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Dating Apps: The Safety Reform

A swipe in the right direction. Zoe van der Merwe, sheds light on new safety measures to help provide support and protection to dating app users.


In late January 2023, the NSW Government proposed the implementation of a reformed disclosure scheme, allowing users on dating apps to see if their partner has any history of violent behaviour. [1]


This call for reform comes in the light of the recent death of a NSW woman by a man she met online, who unknowingly to her, had an extensive history of domestic violence. [2] The case sparked discussions around the registration process for dating services, advocating that people with known violent backgrounds should not be allowed to use these apps. [3]


A spokesperson for Michelle Rowland, the federal communications minister, said that online safety, specifically on dating apps, was a “growing community concern.” [4] The Australian Institute of Criminology (AIC), revealed in a survey released November last year, that three out of four users have experienced some form of harassment and or violence on these platforms. [5] Dr Rachel Burgin, a lecturer of Criminology and Swinburne Law school stated, “we shouldn’t be waiting until there’s an absolute tragedy before we start reflecting on the way technology is used or can be used by perpetrators. We need to design for it.” [6]


So, what reforms did the government discuss?

In January, the federal government met with dating app operators, police, domestic violence survivors and experts, in an effort to find a tangible solution to these alarming rates of violence experienced by dating app users.


The government advocated that dating services needed to be held accountable, introducing measures of prevention. [7] In line with AIC recommendations, the government wanted apps to change the ways complaints by users are dealt with, making sure people were not just another “data point.” [8] They pushed for dating apps to have easier processes of reporting incidents as well as transparent support services for victims and policies that hold perpetrators responsible for their actions. [9]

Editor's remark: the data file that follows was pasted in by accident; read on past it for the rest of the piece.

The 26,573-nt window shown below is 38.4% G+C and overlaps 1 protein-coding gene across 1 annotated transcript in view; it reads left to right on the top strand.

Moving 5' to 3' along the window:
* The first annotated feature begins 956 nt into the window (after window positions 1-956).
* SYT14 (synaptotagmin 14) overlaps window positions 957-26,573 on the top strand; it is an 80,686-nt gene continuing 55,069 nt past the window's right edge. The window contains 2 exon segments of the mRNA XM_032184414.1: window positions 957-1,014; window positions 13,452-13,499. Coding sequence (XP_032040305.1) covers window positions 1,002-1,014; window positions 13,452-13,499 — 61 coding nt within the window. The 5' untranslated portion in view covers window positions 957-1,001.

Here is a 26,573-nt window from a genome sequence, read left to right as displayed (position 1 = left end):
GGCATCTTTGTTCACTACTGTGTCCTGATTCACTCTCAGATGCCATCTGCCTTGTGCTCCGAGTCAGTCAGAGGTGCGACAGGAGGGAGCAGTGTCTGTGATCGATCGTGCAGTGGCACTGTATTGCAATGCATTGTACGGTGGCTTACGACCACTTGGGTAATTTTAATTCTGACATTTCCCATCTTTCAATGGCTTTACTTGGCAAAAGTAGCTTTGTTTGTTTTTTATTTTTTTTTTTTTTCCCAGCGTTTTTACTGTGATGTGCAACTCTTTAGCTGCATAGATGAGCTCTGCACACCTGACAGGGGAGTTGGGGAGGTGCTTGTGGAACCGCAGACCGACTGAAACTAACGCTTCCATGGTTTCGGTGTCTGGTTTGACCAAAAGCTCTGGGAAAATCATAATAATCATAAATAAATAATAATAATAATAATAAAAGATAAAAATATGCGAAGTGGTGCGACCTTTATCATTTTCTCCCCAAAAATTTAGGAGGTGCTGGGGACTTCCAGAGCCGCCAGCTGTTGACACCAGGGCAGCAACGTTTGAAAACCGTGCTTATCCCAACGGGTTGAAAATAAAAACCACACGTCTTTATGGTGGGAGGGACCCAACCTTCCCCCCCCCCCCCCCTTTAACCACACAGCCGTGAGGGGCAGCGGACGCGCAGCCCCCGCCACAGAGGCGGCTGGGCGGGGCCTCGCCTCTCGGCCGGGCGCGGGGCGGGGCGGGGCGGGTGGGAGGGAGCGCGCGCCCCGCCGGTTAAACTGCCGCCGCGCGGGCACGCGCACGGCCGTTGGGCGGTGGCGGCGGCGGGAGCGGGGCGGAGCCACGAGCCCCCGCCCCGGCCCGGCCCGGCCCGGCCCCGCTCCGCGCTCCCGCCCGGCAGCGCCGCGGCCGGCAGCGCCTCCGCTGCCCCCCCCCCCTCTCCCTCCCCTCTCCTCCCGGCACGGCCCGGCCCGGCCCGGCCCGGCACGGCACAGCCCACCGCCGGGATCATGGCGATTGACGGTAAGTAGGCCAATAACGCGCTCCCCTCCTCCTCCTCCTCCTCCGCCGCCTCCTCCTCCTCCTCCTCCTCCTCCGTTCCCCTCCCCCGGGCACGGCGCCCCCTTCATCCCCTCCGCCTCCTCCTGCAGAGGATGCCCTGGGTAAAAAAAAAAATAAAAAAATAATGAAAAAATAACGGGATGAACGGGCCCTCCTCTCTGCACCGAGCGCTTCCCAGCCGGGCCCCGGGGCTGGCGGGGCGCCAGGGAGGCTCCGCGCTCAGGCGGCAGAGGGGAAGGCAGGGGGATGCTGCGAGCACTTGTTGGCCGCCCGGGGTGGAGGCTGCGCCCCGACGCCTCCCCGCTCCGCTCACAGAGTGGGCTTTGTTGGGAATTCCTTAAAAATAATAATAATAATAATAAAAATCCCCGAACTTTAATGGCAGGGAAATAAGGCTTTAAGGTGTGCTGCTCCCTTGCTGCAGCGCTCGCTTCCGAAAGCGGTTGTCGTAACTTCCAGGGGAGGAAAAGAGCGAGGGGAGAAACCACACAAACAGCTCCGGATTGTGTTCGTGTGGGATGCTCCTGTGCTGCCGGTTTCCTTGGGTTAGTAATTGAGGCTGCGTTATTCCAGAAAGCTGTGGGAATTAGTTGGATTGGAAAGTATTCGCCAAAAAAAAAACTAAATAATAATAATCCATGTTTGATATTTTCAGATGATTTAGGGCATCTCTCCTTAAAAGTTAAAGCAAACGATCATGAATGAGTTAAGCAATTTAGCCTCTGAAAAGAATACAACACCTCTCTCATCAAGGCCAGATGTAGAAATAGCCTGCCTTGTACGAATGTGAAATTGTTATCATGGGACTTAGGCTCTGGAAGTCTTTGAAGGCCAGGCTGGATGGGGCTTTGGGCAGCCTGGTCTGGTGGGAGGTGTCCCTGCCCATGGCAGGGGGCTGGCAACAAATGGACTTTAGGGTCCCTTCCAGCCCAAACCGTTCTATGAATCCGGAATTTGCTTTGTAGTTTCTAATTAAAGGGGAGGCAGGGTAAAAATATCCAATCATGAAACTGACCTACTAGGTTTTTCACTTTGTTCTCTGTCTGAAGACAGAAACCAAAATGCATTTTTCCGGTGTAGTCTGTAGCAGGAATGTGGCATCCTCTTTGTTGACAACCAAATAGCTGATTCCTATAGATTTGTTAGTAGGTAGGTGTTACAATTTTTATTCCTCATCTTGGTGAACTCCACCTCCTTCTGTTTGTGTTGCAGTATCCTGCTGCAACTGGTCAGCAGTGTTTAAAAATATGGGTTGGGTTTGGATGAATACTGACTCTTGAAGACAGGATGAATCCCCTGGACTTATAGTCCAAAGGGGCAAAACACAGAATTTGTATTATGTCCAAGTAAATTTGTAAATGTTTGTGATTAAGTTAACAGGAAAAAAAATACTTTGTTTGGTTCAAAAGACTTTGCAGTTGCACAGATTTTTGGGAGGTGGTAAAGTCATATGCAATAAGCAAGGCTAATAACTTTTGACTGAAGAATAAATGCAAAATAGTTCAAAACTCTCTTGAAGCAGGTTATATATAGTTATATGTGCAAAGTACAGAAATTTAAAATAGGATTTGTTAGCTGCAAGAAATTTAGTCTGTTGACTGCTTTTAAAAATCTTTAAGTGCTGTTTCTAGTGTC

From the dating app summit three goals were set to work towards: [10]

1. Preventing exploitation by perpetrators.

2. Supporting users.

3. Safer online practices.


Some dating apps already making changes

Many dating apps, among the most popular, have already begun to implement additional safety measures. From safety guides that users must agree to utilise the app, to using AI to detect the use of harmful language. Work has also begun to make background checks available on the platforms themselves. [11]


NSW own proposal for reform

In NSW following the federal summit, there has been a proposal of a state-wide implementation of The Right to Know scheme first trialled in 2016. The reformed scheme would allow people to access both a hotline and an online portal and request a background check on their partner. Under the Domestic Violence Act 2007, information of this nature is allowed to be given without consent if it is believed to prevent a threat to someone’s life or health. [12]


The NSW government reiterated that the service would be designed in collaboration with domestic violence organisations and privacy controls would be a top priority. [13] However, Tara Hunter, director of Full Stop Australia, raised concerns of the scheme’s safety. She stated, “we need to think really clearly about safety considerations for people receiving that information ... if they’re using an online portal or a phone, making sure they’re not being tracked by the person who is potentially harming them.” [14]


The next steps

Within the next few months, dating apps will be pushed to do even more. While potential legislative changes begin, dating services will be asked to start implementing measures to identify perpetrators, keep users safe, as well as introduce more extensive education to all.


For readers in Australia, help and support can be found by contacting:

1800RESPECT National Helpline: 1800 737 732 or 1800RESPECT.org.au.

Mensline Australia: 1300 789 978

Lifeline (24 crisis helpline): 131 114

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